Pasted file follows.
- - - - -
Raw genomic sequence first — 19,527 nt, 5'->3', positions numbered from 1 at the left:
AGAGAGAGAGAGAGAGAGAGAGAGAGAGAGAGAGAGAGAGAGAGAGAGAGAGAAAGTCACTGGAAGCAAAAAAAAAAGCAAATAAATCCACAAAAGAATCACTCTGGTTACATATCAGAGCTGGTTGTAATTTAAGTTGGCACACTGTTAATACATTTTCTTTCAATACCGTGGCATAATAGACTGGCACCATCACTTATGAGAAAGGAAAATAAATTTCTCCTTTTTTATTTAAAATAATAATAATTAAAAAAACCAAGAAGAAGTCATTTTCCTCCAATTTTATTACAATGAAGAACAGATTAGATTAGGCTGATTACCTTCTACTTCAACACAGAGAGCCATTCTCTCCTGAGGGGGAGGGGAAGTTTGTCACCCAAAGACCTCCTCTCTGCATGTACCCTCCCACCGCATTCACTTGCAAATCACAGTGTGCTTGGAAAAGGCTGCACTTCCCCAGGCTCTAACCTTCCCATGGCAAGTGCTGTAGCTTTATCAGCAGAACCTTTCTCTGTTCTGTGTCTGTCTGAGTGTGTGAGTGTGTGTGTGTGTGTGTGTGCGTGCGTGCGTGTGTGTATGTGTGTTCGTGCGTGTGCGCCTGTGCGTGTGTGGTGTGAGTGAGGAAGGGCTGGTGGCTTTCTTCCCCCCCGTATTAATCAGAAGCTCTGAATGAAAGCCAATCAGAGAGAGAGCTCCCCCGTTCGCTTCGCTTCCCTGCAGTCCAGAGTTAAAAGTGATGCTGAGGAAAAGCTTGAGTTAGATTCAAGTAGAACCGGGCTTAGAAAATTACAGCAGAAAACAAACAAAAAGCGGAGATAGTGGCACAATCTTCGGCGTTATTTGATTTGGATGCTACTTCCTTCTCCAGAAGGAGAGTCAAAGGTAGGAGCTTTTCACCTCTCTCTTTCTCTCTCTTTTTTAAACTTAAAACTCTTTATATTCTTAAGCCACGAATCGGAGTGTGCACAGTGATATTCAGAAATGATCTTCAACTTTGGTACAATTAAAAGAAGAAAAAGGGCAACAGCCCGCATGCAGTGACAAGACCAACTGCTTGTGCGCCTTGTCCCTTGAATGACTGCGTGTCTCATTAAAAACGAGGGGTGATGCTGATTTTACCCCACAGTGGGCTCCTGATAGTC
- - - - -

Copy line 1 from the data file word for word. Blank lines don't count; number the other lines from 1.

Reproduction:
Raw genomic sequence first — 19,527 nt, 5'->3', positions numbered from 1 at the left: